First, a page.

A. It's a pesky problem: As soon as you put on your cloth face mask and head out the door, your glasses fog up. But there's a simple fix for that, and it'll only take a minute or two. All you need is soap and water. Read here for advice from the Annals of the Royal College of Surgeons of England, courtesy of two doctors. Their defogging trick works in the emergency room, so it can certainly work in the grocery store.
Send your questions here. Are you a health care worker fighting Covid-19? Message us on WhatsApp about the challenges you're facing: +1 347-322-0415.
WHAT'S IMPORTANT TODAY
J&J told to clean up its troubled Baltimore plant
The US Food and Drug Administration (FDA) has said new production of Johnson & Johnson's Covid-19 vaccine remains paused at the Emergent BioSolutions facility, where millions of potential doses were contaminated, and the agency and company are working through a list of potential quality issues.
Based on security camera footage and direct observation, the FDA issued a report saying that procedures to prevent cross-contamination weren't followed during production or documented; components and product containers were not handled or stored in a way to prevent contamination; procedures to assure drug substances are manufactured at the appropriate quality, strength and purity were "inadequate"; and employees weren't properly trained.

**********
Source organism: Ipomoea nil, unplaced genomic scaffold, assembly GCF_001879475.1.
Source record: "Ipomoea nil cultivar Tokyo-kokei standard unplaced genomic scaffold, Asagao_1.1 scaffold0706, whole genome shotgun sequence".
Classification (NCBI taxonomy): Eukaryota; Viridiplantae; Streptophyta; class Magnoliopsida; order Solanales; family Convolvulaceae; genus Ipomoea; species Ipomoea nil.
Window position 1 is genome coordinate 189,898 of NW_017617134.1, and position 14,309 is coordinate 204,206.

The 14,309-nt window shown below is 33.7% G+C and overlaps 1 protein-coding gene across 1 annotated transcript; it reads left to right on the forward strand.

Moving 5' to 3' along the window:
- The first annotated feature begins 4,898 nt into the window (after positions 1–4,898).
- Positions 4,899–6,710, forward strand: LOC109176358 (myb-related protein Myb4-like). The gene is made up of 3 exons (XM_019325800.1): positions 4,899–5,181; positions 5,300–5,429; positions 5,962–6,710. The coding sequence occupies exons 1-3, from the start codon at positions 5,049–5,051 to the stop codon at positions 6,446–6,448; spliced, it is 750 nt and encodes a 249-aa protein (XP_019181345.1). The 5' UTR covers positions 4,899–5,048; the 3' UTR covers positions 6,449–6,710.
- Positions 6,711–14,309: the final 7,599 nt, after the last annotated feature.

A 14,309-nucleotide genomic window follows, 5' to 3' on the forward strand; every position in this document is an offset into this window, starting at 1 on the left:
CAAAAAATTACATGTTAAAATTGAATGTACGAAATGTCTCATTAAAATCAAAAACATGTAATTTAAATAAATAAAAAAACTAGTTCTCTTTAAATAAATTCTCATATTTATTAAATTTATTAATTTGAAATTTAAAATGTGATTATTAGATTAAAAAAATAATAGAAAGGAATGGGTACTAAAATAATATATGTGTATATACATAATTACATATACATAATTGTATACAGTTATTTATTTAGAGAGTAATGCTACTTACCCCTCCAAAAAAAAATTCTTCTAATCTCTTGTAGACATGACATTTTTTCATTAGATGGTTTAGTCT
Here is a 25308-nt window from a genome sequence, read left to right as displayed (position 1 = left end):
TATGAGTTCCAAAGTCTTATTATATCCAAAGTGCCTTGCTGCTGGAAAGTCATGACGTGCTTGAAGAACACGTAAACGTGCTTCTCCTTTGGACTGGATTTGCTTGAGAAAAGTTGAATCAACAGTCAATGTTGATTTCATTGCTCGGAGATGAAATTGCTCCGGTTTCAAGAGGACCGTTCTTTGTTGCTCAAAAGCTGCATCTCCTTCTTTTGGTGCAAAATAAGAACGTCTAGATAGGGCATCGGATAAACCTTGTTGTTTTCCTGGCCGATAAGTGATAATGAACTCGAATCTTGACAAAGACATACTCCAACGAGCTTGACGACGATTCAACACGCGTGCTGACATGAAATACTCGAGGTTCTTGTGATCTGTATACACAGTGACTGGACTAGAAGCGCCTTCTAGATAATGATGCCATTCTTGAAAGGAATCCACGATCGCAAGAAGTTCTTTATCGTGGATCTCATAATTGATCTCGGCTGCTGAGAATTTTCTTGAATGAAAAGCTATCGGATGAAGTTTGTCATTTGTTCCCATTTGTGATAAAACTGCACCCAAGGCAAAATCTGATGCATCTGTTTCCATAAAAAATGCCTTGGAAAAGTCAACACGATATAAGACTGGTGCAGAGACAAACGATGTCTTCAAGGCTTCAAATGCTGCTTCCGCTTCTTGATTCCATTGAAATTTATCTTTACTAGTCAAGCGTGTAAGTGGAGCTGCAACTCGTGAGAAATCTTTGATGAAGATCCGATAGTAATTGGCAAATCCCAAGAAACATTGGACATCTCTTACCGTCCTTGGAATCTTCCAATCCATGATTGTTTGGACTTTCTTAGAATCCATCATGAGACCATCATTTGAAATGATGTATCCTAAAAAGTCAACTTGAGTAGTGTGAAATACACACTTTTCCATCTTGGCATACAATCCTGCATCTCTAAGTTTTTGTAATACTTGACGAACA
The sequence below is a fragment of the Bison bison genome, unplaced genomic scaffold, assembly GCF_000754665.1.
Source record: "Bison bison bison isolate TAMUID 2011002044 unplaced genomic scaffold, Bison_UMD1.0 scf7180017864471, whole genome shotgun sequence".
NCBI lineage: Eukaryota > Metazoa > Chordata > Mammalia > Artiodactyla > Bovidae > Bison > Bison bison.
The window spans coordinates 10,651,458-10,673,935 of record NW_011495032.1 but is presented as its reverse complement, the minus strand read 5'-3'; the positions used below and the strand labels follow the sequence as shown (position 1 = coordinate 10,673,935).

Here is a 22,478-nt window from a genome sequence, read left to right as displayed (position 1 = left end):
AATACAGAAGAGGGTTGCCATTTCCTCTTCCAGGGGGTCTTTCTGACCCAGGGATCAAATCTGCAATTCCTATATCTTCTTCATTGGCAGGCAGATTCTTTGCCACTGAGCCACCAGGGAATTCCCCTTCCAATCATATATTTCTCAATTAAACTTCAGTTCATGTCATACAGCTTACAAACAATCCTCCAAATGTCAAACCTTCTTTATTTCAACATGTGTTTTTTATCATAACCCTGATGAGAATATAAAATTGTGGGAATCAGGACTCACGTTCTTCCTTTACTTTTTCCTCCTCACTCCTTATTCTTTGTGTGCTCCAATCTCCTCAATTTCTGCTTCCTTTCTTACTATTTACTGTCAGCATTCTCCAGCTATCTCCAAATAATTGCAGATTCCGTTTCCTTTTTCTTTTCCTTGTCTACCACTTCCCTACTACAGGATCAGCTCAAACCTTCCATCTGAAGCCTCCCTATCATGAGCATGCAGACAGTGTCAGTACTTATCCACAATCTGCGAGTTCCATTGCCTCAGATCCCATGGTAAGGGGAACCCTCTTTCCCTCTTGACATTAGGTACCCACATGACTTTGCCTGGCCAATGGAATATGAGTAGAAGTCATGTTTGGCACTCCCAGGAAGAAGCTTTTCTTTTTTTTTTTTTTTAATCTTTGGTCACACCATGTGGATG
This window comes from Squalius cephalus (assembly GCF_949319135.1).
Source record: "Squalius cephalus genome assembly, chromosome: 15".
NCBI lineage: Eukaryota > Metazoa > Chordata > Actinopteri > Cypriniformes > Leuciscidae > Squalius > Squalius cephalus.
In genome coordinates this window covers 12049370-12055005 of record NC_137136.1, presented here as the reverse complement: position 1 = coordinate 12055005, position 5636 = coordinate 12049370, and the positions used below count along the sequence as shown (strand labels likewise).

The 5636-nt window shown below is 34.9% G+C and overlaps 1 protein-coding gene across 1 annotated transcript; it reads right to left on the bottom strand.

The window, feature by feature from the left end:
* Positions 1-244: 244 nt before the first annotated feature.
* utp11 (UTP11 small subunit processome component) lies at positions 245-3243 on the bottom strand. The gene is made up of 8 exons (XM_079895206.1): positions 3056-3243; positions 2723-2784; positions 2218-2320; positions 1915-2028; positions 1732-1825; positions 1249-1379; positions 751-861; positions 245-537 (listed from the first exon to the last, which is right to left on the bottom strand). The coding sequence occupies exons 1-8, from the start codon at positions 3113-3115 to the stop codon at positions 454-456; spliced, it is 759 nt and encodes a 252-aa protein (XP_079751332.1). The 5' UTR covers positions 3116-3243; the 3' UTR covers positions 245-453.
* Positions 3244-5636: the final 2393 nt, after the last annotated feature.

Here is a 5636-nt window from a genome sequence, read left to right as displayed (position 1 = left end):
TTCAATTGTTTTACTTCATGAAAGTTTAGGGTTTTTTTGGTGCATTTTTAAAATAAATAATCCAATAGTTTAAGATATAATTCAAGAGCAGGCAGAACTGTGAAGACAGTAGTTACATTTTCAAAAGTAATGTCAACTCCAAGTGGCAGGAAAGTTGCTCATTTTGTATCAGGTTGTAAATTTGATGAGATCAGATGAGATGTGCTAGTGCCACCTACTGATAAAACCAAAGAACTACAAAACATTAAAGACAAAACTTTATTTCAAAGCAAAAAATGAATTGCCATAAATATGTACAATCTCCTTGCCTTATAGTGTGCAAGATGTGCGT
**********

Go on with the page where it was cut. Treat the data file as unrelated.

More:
The building used to manufacture the vaccine drug substance wasn't a suitable size or design to facilitate cleaning and proper operations, it said, also noting peeling paint, unsealed bags of medical waste, residue on walls and damaged floors and rough surfaces that "do not allow for adequate cleaning and sanitization." Emergent said it was "committed to working with the FDA and Johnson & Johnson to quickly resolve the issues identified."
India breaks world record for biggest increase in daily cases
India recorded 314,835 new Covid-19 cases on Thursday, marking the world's biggest daily increase since the pandemic began. The country also recorded its highest number of daily coronavirus-related deaths, at 2,104, pushing the total death toll up to 184,657.
The Indian capital, New Delhi, is facing a shortage of intensive care unit beds, Delhi's Health Minister Satyendra Jain told reporters on Thursday, adding the city had just 26 ICU beds vacant. The lack of oxygen supplies also remains a pressing problem.
"Yesterday, all night, there was a crisis. In many hospitals, oxygen was almost depleted, so we had to distribute a little bit among all of them. If the oxygen crisis ends in the next one or two days we will be able to increase the number of beds as well," he said.
Biden has reached his vaccination goal. The next step will be harder